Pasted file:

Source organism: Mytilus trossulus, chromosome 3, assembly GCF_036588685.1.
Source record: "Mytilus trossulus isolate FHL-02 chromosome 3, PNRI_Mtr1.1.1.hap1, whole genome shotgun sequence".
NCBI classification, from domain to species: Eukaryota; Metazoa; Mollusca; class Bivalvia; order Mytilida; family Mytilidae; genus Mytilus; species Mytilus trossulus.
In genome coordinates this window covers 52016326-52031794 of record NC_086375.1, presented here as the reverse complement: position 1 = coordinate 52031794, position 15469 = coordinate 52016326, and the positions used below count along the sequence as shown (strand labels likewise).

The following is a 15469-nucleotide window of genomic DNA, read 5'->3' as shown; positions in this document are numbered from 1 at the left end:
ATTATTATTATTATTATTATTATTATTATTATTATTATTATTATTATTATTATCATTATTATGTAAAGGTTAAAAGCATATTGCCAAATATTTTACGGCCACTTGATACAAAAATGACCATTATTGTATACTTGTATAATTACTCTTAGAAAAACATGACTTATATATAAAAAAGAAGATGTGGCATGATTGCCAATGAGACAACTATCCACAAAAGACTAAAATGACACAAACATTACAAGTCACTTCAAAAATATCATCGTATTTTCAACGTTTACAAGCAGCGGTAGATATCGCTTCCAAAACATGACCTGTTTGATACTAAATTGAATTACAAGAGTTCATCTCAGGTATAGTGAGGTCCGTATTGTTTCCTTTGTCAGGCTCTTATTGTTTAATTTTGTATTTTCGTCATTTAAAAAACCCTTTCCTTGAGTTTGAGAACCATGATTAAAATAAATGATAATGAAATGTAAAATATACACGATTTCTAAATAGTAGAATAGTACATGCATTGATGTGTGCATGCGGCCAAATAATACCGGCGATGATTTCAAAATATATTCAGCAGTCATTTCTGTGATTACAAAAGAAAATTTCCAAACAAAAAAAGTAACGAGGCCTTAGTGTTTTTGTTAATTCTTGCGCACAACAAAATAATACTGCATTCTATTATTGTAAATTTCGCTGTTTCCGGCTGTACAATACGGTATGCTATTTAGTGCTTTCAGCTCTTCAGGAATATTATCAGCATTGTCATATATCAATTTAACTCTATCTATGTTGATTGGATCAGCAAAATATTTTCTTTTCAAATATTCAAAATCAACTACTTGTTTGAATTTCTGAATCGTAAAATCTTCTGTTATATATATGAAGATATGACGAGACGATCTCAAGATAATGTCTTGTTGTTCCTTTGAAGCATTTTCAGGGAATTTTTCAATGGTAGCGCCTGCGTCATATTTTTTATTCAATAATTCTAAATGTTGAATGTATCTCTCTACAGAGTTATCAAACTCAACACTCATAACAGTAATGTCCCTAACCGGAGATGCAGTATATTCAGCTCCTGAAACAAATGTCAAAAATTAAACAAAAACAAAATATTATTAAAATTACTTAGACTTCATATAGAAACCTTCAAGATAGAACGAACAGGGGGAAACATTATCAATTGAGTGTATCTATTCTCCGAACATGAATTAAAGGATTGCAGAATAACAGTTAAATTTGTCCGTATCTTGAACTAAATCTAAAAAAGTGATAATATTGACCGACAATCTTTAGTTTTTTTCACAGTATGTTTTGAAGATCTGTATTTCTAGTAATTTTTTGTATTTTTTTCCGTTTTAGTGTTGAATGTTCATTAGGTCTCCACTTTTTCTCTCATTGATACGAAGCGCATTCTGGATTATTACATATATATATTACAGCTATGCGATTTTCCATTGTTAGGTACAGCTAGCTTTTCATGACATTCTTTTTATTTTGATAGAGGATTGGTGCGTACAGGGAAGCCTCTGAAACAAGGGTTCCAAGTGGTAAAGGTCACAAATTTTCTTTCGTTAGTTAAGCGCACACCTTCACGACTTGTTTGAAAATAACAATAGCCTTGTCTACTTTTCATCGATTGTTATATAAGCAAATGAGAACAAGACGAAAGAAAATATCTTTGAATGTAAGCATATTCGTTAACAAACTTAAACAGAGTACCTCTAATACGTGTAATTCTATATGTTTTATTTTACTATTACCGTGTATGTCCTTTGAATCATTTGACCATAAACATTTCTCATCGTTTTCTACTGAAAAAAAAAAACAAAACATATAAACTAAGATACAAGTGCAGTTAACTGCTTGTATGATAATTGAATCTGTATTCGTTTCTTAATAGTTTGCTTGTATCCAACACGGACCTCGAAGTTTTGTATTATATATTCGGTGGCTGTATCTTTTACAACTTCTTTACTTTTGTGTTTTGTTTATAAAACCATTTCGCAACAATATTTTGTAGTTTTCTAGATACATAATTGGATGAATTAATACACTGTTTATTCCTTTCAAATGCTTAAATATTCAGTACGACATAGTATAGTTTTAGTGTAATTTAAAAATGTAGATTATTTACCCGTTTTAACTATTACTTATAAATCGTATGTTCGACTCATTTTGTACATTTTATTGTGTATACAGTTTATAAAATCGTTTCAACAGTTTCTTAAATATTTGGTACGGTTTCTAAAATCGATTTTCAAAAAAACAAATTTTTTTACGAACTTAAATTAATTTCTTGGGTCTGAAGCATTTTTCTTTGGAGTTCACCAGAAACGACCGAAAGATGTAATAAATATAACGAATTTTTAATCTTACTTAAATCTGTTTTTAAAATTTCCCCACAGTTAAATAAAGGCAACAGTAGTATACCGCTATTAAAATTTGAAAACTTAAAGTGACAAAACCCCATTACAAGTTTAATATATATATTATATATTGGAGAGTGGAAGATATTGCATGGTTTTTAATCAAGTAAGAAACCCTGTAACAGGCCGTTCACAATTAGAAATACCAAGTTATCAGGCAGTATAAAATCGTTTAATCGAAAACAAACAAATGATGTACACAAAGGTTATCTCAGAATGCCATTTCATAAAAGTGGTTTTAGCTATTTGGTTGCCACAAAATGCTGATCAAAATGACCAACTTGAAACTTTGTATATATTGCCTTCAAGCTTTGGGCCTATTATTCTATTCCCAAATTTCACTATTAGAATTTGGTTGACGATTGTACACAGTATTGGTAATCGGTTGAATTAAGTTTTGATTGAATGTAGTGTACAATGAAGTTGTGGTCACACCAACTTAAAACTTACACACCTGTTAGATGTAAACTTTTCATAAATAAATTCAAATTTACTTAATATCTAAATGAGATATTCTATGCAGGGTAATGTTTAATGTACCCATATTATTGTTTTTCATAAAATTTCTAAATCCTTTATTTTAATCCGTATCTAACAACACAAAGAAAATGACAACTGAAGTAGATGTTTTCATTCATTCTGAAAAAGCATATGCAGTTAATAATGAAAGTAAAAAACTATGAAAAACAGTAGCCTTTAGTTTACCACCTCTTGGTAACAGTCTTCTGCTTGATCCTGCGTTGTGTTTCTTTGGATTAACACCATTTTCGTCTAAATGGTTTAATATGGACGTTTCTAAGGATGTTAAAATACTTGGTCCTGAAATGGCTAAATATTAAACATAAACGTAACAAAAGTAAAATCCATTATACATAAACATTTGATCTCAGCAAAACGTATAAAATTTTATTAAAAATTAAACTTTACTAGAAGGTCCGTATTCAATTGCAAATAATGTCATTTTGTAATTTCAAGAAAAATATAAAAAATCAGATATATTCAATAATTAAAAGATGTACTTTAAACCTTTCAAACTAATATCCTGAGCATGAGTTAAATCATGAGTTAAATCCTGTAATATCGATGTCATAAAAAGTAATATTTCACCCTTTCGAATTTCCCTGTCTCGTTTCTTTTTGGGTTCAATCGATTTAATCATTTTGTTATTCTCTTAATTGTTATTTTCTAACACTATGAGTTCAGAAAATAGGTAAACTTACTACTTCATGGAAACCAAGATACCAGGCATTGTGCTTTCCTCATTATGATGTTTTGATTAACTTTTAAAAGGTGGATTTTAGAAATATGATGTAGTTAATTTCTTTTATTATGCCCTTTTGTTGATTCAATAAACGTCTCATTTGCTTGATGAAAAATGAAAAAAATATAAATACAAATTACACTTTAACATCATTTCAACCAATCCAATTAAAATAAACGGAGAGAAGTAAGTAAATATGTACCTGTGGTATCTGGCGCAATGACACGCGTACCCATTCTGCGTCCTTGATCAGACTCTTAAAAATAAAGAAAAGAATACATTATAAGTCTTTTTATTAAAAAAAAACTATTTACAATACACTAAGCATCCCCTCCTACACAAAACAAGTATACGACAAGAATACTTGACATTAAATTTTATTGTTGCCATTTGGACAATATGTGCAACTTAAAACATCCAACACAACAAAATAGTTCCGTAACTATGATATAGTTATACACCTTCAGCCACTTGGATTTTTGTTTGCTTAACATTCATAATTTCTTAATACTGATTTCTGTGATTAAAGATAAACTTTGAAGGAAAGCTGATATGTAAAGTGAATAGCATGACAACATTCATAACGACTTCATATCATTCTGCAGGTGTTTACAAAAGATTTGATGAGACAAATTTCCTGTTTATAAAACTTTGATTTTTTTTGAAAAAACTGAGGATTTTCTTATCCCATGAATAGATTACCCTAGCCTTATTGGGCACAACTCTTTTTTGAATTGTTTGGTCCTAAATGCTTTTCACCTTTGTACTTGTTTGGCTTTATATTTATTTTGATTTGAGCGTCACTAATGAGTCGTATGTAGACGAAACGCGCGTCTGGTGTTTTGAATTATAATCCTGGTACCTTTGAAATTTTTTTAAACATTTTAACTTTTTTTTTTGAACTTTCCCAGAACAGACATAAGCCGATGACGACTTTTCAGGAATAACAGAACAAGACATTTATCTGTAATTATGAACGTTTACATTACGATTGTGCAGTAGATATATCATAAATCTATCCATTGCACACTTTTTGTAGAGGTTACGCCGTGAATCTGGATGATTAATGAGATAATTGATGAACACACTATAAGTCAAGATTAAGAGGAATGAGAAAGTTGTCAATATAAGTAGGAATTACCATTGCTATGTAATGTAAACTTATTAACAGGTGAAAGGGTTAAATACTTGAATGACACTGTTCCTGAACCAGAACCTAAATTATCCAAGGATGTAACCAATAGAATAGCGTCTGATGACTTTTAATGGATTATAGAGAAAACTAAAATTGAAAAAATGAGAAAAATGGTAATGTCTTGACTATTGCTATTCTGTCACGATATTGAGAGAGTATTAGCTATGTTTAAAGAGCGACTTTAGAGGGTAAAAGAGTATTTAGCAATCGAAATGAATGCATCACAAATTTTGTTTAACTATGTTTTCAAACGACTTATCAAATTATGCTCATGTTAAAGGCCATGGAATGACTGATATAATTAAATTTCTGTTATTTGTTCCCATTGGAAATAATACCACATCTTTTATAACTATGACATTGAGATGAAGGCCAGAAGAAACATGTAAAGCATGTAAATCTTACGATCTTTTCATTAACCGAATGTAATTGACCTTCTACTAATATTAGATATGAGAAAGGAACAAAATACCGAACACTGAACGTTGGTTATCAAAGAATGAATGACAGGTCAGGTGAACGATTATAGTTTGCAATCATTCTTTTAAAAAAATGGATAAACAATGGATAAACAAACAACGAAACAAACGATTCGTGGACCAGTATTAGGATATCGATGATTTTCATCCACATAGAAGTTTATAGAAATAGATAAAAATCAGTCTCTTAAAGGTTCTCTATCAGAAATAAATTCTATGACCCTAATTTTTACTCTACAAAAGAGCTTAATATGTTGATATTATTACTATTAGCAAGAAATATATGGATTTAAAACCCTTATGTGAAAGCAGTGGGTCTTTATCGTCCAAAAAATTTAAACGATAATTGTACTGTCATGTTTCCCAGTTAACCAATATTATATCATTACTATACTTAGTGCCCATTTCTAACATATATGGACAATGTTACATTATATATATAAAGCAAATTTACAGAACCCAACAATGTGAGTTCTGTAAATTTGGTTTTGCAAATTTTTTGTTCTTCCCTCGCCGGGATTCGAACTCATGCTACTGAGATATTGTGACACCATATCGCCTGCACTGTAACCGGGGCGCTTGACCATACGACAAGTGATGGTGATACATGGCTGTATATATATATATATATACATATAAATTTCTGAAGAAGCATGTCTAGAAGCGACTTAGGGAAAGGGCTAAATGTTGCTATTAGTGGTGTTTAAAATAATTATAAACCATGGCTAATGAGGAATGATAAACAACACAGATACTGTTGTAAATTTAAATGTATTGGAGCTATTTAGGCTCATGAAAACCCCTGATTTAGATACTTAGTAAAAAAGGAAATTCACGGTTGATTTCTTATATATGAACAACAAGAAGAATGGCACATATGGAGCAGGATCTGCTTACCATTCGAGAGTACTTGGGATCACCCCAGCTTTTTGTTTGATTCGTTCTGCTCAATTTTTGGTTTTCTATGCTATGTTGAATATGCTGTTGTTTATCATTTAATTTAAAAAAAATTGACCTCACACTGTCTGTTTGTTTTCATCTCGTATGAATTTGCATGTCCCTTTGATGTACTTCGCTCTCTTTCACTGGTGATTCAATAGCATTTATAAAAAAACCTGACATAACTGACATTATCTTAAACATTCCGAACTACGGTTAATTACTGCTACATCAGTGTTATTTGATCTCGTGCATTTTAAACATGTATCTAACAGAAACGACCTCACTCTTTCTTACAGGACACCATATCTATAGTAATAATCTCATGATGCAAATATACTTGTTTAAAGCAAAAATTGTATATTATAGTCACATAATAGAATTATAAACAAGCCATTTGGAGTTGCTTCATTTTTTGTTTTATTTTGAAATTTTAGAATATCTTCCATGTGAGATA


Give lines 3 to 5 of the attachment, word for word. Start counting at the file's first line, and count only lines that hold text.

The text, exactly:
NCBI classification, from domain to species: Eukaryota; Metazoa; Mollusca; class Bivalvia; order Mytilida; family Mytilidae; genus Mytilus; species Mytilus trossulus.
In genome coordinates this window covers 52016326-52031794 of record NC_086375.1, presented here as the reverse complement: position 1 = coordinate 52031794, position 15469 = coordinate 52016326, and the positions used below count along the sequence as shown (strand labels likewise).

The following is a 15469-nucleotide window of genomic DNA, read 5'->3' as shown; positions in this document are numbered from 1 at the left end: